Nondestructive Testing (NDT) Services
Vertical Access specializes in the application of many different types of nondestructive
testing methods as part of our investigations in order to better preserve historic structures while
being able to deliver superior information.
Borescopes and Fiber-Optic Camera
A borescope is an optical device consisting of a rigid or flexible
tube with an eyepiece on one end, and a lens on the other end.
A remote object is illuminated by a light source and an internal
image formed by the objective lens is relayed to the eyepiece,
which magnifies the internal image and presents it to the viewer's
eye. Vertical Access utilizes a variety of borescopes with rigid and
flexible tubes as well as ones with a 0° (straight ahead) and 90°
direction of view. The borescope allows the user to see behind
the façade and requires only a small hole to be drilled. A video
camera can be attached to the borescope unit to provide recorded
documentation of the conditions behind the façade.
Vertical Access owns and operates another fiber-optic diagnostic
tool called the "See Snake" for the investigation of internal leaders,
drain pipes, ductwork, cavity walls, crawl spaces, and other
locations where human access is not possible. This rugged device
consists of a miniature video camera with wide-angle lens and
built-in light source attached to 200 feet of heavy duty fiber-optic
cable. A built-in odometer records the total distance that the
camera travels to assist in locating areas of deterioration.
Infrared Thermography (Thermal Imaging)
Infrared thermography measures emitted and reflective heat
coming from an object. This closely corresponds with the
temperature of that object; the hotter it is, the more heat it will
emit to its surroundings. It can be very useful in building
inspections to be able to "see" the heat emanating from a building.
Water, for example, will heat up and cool down at a slower rate
than the rest of a building façade. This makes it possible to view
where there may be water infiltration using a thermal imager
because wet areas appear as a different color on the image, whereas
a visible light image will not show the temperature differences.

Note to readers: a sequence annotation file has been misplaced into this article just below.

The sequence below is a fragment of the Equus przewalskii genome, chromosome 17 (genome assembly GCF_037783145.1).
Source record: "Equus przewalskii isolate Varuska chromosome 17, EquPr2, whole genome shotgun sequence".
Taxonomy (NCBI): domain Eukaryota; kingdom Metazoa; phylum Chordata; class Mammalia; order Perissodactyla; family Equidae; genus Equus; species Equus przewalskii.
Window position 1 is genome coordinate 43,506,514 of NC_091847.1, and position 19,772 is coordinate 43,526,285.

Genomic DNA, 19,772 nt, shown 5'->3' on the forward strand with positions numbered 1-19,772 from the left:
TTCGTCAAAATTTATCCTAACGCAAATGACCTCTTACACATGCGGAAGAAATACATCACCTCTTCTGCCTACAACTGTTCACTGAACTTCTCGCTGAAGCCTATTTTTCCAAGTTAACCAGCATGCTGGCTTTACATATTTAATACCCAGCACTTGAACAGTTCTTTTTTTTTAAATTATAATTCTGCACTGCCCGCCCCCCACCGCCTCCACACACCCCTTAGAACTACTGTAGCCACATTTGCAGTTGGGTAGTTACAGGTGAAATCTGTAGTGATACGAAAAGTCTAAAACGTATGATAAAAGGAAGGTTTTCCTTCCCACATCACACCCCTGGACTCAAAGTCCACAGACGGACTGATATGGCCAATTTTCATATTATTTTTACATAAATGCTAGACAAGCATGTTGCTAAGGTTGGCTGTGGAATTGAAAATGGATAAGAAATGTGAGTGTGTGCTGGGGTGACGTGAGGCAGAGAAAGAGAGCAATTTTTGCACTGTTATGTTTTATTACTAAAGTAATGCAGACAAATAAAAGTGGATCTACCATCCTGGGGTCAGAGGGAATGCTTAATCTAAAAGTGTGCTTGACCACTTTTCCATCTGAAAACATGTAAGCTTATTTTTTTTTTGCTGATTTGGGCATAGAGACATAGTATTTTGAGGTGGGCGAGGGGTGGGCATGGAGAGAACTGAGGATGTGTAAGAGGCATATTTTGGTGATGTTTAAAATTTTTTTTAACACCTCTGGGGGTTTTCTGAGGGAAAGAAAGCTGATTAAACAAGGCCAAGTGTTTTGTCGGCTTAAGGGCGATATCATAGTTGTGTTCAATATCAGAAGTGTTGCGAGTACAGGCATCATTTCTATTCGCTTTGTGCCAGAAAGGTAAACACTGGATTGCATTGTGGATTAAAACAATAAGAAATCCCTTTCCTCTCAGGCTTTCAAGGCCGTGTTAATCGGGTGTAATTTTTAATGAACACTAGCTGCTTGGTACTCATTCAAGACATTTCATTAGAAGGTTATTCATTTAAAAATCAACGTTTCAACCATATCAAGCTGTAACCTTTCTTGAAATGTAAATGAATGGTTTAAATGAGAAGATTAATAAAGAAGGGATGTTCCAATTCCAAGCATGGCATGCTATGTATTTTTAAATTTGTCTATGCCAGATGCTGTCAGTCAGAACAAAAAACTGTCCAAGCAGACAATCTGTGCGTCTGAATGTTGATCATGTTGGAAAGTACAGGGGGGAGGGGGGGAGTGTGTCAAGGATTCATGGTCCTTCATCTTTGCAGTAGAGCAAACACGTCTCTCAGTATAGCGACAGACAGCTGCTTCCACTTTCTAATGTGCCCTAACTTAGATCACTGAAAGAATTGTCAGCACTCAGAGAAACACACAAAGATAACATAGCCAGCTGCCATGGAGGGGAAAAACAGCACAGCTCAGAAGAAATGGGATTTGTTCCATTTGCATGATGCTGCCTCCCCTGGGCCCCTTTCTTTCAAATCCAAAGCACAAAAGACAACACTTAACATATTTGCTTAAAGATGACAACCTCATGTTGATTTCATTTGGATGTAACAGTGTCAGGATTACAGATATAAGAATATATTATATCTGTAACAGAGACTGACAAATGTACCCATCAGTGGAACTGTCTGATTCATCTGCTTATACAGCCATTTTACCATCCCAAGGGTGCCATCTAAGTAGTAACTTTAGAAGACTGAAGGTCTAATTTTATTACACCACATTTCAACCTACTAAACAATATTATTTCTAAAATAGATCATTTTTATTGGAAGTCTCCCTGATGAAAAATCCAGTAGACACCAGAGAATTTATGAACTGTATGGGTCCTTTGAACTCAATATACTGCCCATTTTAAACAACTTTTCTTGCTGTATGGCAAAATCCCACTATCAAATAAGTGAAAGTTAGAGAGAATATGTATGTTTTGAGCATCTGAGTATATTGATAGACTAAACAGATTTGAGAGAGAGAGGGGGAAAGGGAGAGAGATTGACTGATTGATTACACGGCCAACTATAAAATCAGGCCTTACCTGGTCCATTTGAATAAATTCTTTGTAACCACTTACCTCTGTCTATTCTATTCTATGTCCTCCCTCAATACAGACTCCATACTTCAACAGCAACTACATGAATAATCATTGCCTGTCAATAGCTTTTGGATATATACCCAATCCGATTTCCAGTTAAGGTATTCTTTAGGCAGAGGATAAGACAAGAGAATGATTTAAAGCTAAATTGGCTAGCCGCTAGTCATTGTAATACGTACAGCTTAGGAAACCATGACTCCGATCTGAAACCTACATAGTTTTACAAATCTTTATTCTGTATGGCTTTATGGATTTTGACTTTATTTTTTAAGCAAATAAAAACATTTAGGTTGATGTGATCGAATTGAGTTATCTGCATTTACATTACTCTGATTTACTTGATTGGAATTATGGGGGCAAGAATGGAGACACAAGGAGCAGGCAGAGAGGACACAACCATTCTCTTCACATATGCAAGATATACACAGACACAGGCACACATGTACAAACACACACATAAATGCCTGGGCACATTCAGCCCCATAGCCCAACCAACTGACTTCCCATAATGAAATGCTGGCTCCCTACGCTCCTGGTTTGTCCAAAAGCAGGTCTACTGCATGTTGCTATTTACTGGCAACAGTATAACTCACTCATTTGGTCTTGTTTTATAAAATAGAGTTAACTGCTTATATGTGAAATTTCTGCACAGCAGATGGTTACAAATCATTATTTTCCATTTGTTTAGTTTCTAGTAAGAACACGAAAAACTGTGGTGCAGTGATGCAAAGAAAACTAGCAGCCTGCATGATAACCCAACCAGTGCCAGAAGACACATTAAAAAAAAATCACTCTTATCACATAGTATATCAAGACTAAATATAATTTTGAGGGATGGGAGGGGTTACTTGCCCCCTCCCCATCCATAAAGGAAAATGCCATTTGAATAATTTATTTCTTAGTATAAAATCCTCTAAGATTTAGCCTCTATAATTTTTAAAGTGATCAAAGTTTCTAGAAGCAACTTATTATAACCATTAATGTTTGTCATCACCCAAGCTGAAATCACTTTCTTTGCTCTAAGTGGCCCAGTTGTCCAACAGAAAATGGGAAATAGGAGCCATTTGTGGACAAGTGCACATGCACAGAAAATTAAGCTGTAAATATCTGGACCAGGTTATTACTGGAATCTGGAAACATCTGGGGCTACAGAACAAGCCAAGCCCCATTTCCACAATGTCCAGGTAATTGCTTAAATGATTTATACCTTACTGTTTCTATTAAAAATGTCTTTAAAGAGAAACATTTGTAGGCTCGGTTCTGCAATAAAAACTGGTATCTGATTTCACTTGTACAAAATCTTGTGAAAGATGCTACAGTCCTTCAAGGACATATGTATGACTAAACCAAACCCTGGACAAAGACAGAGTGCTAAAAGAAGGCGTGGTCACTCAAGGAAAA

Steel rebar and relieving angles in a fašade will similarly change
temperature at a different rate than the surrounding material and
therefore be distinguishable in a thermal image. Vertical Access
has a FLIR B40 thermal imager that can enhance our condition
Shown on the left are two thermal images and a corresponding
visible light image of the same area of a building wall. The first IR
image was taken on the morning of a warm day. The structural
framing of the building is visible in the image. The second IR
image was taken the following day after a rain storm. A darker
area above the floor framing is visible, a likely indication of
moisture infiltration behind the brick masonry.
Ultrasonic Thickness Gauge
Ultrasonics can be used to determine the thickness of a solid
material, such as a metal or plastic. An ultrasonic thickness
gauge has a probe that couples to the material and then sends
an ultrasonic pulse through the material. When that pulse
hits a boundary in the material it gets reflected back. Based
on specific material properties and the time delay between
when the pulse is sent and then received, it is possible to
determine the thickness of that material. Vertical Access uses
a StressTel TM1-CD Ultrasonic Thickness Gauge in order
to determine the existing thickness of solid materials such as
copper cladding. To calibrate the instrument and quantify
the amount of total section loss, an initial measurement is
taken on a non-exposed piece of copper to get a reading on the
original thickness, and then a piece of copper with a known
thickness is measured to calibrate the thickness gauge.
Wall Tie Locator and Rebar Locator
Vertical Access uses a Protovale Imp Wall Tie Locator to
quickly find embedded steel, including both mild steel
and non-ferrous metals. This is very useful in detecting the
presence or absence of wall ties, relieving angles and other
pieces of structural metal behind the façade.
Vertical Access also owns a Proceq Profometer 5, a compact,
lightweight instrument specifically used for detecting rebar in
concrete. The Profemeter is used to detect reinforcement and
mesh, measure their cover depth and determine bar diameter.
Download the Nondestructive Testing
Mike using a borescope at Dulles State Office Building in Watertown, NY.
Warm day ...after rain
Visible light image
Dave using an ultrasonic thickness gauge at the Cathedral Bailica of Saints Peter and Paul in Philadelphia.
Kent using the wall tie locator at Buffalo City Hall
Evan using the Profometer 5 at St. Frances de Sales Church in Philadelphia.